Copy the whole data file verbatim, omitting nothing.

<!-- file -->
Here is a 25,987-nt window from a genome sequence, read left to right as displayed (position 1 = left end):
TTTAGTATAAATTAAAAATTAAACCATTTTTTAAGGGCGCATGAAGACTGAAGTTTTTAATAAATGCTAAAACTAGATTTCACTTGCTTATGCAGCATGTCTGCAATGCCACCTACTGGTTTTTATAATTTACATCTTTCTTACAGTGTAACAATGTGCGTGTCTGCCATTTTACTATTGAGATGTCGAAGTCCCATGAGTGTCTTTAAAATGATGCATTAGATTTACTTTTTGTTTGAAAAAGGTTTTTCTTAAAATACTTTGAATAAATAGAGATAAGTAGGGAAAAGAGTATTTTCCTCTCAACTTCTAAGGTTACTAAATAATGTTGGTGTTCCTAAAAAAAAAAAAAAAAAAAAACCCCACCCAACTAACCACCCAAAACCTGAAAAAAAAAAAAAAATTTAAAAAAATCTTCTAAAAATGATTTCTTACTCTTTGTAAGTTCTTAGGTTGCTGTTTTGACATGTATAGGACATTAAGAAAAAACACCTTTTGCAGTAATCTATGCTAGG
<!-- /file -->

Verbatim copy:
Here is a 25,987-nt window from a genome sequence, read left to right as displayed (position 1 = left end):
TTTAGTATAAATTAAAAATTAAACCATTTTTTAAGGGCGCATGAAGACTGAAGTTTTTAATAAATGCTAAAACTAGATTTCACTTGCTTATGCAGCATGTCTGCAATGCCACCTACTGGTTTTTATAATTTACATCTTTCTTACAGTGTAACAATGTGCGTGTCTGCCATTTTACTATTGAGATGTCGAAGTCCCATGAGTGTCTTTAAAATGATGCATTAGATTTACTTTTTGTTTGAAAAAGGTTTTTCTTAAAATACTTTGAATAAATAGAGATAAGTAGGGAAAAGAGTATTTTCCTCTCAACTTCTAAGGTTACTAAATAATGTTGGTGTTCCTAAAAAAAAAAAAAAAAAAAAACCCCACCCAACTAACCACCCAAAACCTGAAAAAAAAAAAAAAATTTAAAAAAATCTTCTAAAAATGATTTCTTACTCTTTGTAAGTTCTTAGGTTGCTGTTTTGACATGTATAGGACATTAAGAAAAAACACCTTTTGCAGTAATCTATGCTAGG